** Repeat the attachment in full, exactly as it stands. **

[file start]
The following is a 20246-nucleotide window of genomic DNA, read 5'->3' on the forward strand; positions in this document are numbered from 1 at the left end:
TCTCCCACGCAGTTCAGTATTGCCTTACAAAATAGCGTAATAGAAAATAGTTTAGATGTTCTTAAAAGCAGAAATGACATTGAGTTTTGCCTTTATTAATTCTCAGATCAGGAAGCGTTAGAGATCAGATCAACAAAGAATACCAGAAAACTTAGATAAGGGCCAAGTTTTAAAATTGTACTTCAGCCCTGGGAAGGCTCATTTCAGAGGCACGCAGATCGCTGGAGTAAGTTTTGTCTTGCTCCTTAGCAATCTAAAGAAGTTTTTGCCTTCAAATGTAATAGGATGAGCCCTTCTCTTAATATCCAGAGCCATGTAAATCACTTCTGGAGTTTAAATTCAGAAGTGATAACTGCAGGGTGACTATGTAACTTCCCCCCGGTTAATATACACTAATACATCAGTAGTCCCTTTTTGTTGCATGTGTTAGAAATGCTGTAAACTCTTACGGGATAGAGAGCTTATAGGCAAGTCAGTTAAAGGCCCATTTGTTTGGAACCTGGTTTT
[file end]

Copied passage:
The following is a 20246-nucleotide window of genomic DNA, read 5'->3' on the forward strand; positions in this document are numbered from 1 at the left end:
TCTCCCACGCAGTTCAGTATTGCCTTACAAAATAGCGTAATAGAAAATAGTTTAGATGTTCTTAAAAGCAGAAATGACATTGAGTTTTGCCTTTATTAATTCTCAGATCAGGAAGCGTTAGAGATCAGATCAACAAAGAATACCAGAAAACTTAGATAAGGGCCAAGTTTTAAAATTGTACTTCAGCCCTGGGAAGGCTCATTTCAGAGGCACGCAGATCGCTGGAGTAAGTTTTGTCTTGCTCCTTAGCAATCTAAAGAAGTTTTTGCCTTCAAATGTAATAGGATGAGCCCTTCTCTTAATATCCAGAGCCATGTAAATCACTTCTGGAGTTTAAATTCAGAAGTGATAACTGCAGGGTGACTATGTAACTTCCCCCCGGTTAATATACACTAATACATCAGTAGTCCCTTTTTGTTGCATGTGTTAGAAATGCTGTAAACTCTTACGGGATAGAGAGCTTATAGGCAAGTCAGTTAAAGGCCCATTTGTTTGGAACCTGGTTTT